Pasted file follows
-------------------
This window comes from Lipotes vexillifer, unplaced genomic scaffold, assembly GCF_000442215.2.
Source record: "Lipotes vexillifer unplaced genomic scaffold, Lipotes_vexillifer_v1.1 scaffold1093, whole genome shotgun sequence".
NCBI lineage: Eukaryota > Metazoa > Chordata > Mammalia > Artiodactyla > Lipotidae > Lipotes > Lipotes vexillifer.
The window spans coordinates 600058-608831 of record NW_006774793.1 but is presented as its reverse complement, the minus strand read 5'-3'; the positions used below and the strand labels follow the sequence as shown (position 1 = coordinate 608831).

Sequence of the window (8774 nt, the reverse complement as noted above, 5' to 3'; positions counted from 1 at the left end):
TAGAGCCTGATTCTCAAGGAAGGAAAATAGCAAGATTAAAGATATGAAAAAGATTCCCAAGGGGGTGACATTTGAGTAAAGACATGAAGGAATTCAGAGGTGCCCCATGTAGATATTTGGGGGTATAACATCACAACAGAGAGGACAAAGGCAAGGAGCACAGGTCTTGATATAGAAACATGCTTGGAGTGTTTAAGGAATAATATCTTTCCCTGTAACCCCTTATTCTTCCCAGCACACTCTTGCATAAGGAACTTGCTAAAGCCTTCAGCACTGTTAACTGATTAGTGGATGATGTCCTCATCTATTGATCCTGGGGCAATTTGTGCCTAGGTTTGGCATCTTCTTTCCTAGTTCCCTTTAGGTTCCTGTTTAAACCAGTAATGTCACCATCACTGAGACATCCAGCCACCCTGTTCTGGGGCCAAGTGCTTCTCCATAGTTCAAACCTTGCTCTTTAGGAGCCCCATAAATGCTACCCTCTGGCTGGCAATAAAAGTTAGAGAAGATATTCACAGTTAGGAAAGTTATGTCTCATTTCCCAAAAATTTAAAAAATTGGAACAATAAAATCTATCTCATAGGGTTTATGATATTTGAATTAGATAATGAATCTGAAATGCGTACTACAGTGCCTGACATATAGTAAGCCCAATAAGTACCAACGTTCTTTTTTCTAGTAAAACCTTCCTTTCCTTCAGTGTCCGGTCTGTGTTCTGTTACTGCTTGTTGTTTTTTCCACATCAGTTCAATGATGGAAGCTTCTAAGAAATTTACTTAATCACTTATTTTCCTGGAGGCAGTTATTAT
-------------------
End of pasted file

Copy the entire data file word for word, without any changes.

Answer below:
This window comes from Lipotes vexillifer, unplaced genomic scaffold, assembly GCF_000442215.2.
Source record: "Lipotes vexillifer unplaced genomic scaffold, Lipotes_vexillifer_v1.1 scaffold1093, whole genome shotgun sequence".
NCBI lineage: Eukaryota > Metazoa > Chordata > Mammalia > Artiodactyla > Lipotidae > Lipotes > Lipotes vexillifer.
The window spans coordinates 600058-608831 of record NW_006774793.1 but is presented as its reverse complement, the minus strand read 5'-3'; the positions used below and the strand labels follow the sequence as shown (position 1 = coordinate 608831).

Sequence of the window (8774 nt, the reverse complement as noted above, 5' to 3'; positions counted from 1 at the left end):
TAGAGCCTGATTCTCAAGGAAGGAAAATAGCAAGATTAAAGATATGAAAAAGATTCCCAAGGGGGTGACATTTGAGTAAAGACATGAAGGAATTCAGAGGTGCCCCATGTAGATATTTGGGGGTATAACATCACAACAGAGAGGACAAAGGCAAGGAGCACAGGTCTTGATATAGAAACATGCTTGGAGTGTTTAAGGAATAATATCTTTCCCTGTAACCCCTTATTCTTCCCAGCACACTCTTGCATAAGGAACTTGCTAAAGCCTTCAGCACTGTTAACTGATTAGTGGATGATGTCCTCATCTATTGATCCTGGGGCAATTTGTGCCTAGGTTTGGCATCTTCTTTCCTAGTTCCCTTTAGGTTCCTGTTTAAACCAGTAATGTCACCATCACTGAGACATCCAGCCACCCTGTTCTGGGGCCAAGTGCTTCTCCATAGTTCAAACCTTGCTCTTTAGGAGCCCCATAAATGCTACCCTCTGGCTGGCAATAAAAGTTAGAGAAGATATTCACAGTTAGGAAAGTTATGTCTCATTTCCCAAAAATTTAAAAAATTGGAACAATAAAATCTATCTCATAGGGTTTATGATATTTGAATTAGATAATGAATCTGAAATGCGTACTACAGTGCCTGACATATAGTAAGCCCAATAAGTACCAACGTTCTTTTTTCTAGTAAAACCTTCCTTTCCTTCAGTGTCCGGTCTGTGTTCTGTTACTGCTTGTTGTTTTTTCCACATCAGTTCAATGATGGAAGCTTCTAAGAAATTTACTTAATCACTTATTTTCCTGGAGGCAGTTATTAT